2003 – that’s the year Al Pacino last made a decent movie.
Since then, fans of Big Al have been forced to sit through 15 years of mediocre cop dramas, misfiring comedies and 88 Minutes – a strong contender for the worst film of all time.
But now Pacino looks to be back to something approaching his very best. He’s already teaming up with Robert De Niro and Joe Pesci in Martin Scorsese’s next movie, The Irish Man, but in the meantime he’s busy starring in HBO’s latest TV film Paterno.
The movie sees the 77-year-old take on the role of legendary Penn State University football coach Joe Paterno, one of two coaches accused of sexual misconduct by several former players
Directed by Barry Levinson, this true story drama is already shaping up to be an absorbing and, at times, difficult to watch affair with Pacino putting in an intense performance.
While the other coach at the centre of the incident, Jerry Sandusky, was eventually imprisoned on charges, Paterno passed away in 2012 at the age of 85 and before any real judgement could be passed.
His position and legacy among Penn State students and alumni alike is a divisive one.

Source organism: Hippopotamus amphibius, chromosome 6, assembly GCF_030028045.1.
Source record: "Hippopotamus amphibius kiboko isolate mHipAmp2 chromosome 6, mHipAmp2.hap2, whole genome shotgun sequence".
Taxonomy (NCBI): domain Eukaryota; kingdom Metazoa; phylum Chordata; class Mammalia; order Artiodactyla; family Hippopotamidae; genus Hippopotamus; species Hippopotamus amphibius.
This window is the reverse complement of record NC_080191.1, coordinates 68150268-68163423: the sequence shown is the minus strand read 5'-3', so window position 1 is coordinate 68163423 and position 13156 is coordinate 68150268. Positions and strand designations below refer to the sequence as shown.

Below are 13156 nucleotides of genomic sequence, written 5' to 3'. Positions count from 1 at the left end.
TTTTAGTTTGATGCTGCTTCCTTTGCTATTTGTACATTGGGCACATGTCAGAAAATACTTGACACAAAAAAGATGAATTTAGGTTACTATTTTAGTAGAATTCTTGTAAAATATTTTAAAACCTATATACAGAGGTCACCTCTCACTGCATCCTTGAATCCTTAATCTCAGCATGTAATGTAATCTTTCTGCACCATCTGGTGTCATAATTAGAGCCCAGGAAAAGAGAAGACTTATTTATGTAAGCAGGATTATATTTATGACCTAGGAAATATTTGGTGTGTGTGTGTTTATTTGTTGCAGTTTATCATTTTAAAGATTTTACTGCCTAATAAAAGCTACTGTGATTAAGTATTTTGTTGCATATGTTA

Some are keen to dismiss any suggestion of wrongdoing, pointing instead to Paterno’s coaching record, while others see him as guilty and part of the institutional failure that allowed this abuse to happen in the first place.
Whatever the truth, the story behind the unfolding scandal, which was sparked by the discoveries of a 23-year-old journalist named Sara Ganim, is an intriguing one and could signal the start of a revival of sorts for Pacino.
Pacino has enjoyed some success on the small screen with HBO, away from the world of mainstream cinema.
He’s starred in a string of one-off dramas for the premium cable network, including Angels In America, You Don’t Know Jack and Phil Spector.
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